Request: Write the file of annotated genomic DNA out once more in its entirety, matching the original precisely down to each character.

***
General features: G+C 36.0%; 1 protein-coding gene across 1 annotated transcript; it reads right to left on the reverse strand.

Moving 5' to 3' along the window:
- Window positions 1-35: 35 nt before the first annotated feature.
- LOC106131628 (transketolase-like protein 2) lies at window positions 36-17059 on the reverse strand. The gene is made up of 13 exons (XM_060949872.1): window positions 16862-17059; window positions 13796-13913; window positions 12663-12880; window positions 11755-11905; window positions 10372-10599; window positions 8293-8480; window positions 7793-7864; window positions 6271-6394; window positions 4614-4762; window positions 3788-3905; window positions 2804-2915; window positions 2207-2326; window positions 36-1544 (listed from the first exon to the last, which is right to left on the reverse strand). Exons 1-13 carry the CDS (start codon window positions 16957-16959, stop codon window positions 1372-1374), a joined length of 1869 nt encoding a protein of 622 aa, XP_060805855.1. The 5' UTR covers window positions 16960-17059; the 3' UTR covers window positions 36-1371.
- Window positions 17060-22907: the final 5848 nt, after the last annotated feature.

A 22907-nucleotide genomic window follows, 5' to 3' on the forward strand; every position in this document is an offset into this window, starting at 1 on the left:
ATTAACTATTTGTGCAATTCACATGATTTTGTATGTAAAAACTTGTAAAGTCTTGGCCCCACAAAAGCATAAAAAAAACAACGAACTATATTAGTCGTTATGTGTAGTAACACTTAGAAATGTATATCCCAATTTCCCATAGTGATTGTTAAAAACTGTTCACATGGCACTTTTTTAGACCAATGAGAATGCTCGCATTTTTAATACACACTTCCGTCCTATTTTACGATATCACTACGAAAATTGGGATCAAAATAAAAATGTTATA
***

General features: G+C 36.0%; 1 protein-coding gene across 1 annotated transcript; it reads right to left on the reverse strand.

Moving 5' to 3' along the window:
- Window positions 1-35: 35 nt before the first annotated feature.
- LOC106131628 (transketolase-like protein 2) lies at window positions 36-17059 on the reverse strand. The gene is made up of 13 exons (XM_060949872.1): window positions 16862-17059; window positions 13796-13913; window positions 12663-12880; window positions 11755-11905; window positions 10372-10599; window positions 8293-8480; window positions 7793-7864; window positions 6271-6394; window positions 4614-4762; window positions 3788-3905; window positions 2804-2915; window positions 2207-2326; window positions 36-1544 (listed from the first exon to the last, which is right to left on the reverse strand). Exons 1-13 carry the CDS (start codon window positions 16957-16959, stop codon window positions 1372-1374), a joined length of 1869 nt encoding a protein of 622 aa, XP_060805855.1. The 5' UTR covers window positions 16960-17059; the 3' UTR covers window positions 36-1371.
- Window positions 17060-22907: the final 5848 nt, after the last annotated feature.

A 22907-nucleotide genomic window follows, 5' to 3' on the forward strand; every position in this document is an offset into this window, starting at 1 on the left:
ATTAACTATTTGTGCAATTCACATGATTTTGTATGTAAAAACTTGTAAAGTCTTGGCCCCACAAAAGCATAAAAAAAACAACGAACTATATTAGTCGTTATGTGTAGTAACACTTAGAAATGTATATCCCAATTTCCCATAGTGATTGTTAAAAACTGTTCACATGGCACTTTTTTAGACCAATGAGAATGCTCGCATTTTTAATACACACTTCCGTCCTATTTTACGATATCACTACGAAAATTGGGATCAAAATAAAAATGTTATA